We in the Syrian opposition are hopelessly divided, and we are indeed falling, and failing our people. We need to mount a revolution within the ranks of the opposition.
A banner carried by one of the protesters in Hauran/Deraa Province today read “the opposition eats sour grapes, and the Revolutionaries’ teeth are set on edge.” This sums up how people feel about the opposition today. Though many carried banners supporting the recently announced transitional council, they were aware of course of the controversy its formation has generated, and of the reluctance of many in the opposition to endorse it. The fact that Burhan Ghalioun, the French-educated secular academic named to lead the council, has just announced that while he accepts the responsibility of being leader, he will give himself 2 weeks to form a council of his choosing, serves to underline the ever-widening gap separating people in his position from the street. While I am not surprised, I am dismayed, and so are many protest leaders, young and old.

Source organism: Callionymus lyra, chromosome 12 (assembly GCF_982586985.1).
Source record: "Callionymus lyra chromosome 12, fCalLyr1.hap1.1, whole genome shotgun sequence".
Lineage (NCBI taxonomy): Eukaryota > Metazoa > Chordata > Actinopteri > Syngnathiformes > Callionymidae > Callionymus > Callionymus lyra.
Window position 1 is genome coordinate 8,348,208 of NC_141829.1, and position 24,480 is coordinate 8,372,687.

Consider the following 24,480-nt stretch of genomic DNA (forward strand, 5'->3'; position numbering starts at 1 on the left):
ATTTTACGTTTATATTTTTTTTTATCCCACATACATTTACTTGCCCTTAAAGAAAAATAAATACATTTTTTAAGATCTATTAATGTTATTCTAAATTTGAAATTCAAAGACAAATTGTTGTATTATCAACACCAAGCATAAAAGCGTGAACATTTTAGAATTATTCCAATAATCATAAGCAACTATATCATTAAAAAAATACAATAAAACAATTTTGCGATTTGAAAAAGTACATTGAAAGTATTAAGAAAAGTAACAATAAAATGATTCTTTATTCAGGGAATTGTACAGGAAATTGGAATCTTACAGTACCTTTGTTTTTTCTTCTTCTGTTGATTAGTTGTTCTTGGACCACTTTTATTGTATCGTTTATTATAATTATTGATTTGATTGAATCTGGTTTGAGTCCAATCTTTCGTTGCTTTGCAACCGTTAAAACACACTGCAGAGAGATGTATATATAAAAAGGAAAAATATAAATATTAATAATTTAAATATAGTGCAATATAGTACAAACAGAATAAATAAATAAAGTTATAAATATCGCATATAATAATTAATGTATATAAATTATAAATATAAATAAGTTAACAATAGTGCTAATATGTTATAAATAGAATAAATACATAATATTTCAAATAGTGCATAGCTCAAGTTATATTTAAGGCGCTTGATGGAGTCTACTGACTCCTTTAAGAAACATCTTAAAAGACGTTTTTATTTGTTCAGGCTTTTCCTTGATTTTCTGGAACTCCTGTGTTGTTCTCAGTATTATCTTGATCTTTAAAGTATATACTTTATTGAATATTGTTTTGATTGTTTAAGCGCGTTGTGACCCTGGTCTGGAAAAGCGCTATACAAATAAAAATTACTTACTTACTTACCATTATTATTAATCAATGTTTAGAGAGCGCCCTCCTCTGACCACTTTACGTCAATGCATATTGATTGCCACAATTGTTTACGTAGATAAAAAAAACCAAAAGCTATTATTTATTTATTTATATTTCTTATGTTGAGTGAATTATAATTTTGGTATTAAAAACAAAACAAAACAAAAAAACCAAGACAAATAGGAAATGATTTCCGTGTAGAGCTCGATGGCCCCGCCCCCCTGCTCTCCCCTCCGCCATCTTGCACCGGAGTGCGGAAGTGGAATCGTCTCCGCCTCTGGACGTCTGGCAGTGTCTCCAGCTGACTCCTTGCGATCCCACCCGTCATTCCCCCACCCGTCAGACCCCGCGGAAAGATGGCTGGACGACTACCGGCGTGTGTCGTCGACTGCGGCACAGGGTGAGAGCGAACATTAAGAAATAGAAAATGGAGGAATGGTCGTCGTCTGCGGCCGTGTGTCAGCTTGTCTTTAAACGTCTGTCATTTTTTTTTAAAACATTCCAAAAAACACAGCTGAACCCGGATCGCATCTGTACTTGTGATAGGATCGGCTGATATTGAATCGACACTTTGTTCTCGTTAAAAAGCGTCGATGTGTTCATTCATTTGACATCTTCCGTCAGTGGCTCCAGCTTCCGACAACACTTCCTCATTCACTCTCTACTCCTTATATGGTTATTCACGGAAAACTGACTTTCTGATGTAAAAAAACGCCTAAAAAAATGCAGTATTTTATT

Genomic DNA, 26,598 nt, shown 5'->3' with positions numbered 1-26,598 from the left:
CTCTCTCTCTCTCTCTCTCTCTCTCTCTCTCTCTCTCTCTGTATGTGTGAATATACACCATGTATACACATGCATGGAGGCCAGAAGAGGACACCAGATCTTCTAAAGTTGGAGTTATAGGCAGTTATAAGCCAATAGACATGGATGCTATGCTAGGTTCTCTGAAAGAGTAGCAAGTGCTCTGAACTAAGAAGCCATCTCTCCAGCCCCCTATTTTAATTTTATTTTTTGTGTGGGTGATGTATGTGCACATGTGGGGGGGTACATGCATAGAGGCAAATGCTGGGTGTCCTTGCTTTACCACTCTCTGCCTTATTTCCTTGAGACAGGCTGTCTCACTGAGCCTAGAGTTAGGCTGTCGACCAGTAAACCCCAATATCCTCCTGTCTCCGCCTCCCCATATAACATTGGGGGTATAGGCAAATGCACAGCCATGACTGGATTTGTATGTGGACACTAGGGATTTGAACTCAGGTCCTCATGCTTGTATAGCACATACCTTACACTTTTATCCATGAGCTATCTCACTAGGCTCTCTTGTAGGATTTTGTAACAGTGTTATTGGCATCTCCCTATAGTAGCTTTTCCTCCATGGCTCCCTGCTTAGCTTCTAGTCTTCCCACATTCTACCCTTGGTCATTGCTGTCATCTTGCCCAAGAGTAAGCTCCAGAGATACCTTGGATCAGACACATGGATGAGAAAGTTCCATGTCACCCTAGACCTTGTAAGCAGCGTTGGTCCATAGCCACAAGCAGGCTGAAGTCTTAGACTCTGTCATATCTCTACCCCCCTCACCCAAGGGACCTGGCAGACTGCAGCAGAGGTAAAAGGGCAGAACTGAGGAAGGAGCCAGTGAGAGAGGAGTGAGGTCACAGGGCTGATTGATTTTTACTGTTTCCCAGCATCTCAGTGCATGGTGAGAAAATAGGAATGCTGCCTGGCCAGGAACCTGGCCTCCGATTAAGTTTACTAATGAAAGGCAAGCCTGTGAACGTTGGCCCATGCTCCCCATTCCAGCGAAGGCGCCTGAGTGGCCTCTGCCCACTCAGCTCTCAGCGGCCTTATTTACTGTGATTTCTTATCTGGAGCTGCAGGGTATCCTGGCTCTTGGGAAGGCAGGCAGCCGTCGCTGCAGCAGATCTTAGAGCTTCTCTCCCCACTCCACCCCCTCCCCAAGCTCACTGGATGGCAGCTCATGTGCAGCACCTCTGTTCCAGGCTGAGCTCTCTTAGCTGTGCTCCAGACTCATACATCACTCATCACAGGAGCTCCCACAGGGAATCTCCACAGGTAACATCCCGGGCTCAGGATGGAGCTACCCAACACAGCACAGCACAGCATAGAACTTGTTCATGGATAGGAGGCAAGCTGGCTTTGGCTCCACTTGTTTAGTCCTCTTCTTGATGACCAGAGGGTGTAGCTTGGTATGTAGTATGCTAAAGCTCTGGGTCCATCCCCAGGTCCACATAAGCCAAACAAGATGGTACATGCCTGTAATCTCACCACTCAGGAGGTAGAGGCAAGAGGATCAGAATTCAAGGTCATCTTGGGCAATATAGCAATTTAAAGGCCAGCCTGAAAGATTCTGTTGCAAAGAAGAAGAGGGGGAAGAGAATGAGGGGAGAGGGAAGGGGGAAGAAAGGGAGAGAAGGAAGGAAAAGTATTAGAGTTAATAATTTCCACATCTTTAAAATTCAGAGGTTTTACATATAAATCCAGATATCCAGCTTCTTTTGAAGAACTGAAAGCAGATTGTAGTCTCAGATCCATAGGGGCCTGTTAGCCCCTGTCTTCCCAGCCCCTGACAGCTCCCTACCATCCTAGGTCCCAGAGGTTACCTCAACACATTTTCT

Had Burhan accepted the nomination, convened the Council and then proposed some changes, he would have demonstrated the tact required for the task at hand, that task of leading the transitional period. But, by giving himself an additional 2 weeks in which so many things can happen both on the street, such as more killings and more cracks in the leadership of the protest movement inside the country, and within the opposition circles, like the anticipated announcements of new councils or the emergence of new initiatives that will only confuse people more and more, Burhan betrayed an inability to appreciate how deep popular resentment towards the opposition has become, how dangerous this development is, and how time-sensitive this whole issue of transitional council is in relation to maintaining the relevance of the opposition to the protest movement. Burhan has thus failed his first test as political leader, and that test might just be his last. Revolutionary times are not forgiven, and second chances are hard to come by. The Transitional Council as proposed by the youth activists in Ankara might have become irrelevant already, but so is Burhan Ghalioun as potential leader. By the time he announces his council, the marketplace might already be crowded again, and the street that just yesterday called his name with a certain newfound affection, might ignore it all together tomorrow. The protesters were only willing to endorse Burhan inasmuch as he was willing to endorse their initiative. This was a pragmatic move on their part, not a sign of adoration. His failure to understand that and his attempt at obfuscation will only backfire soon enough, but the repercussions will be borne by all. Sour grapes indeed! Sourpusses galore!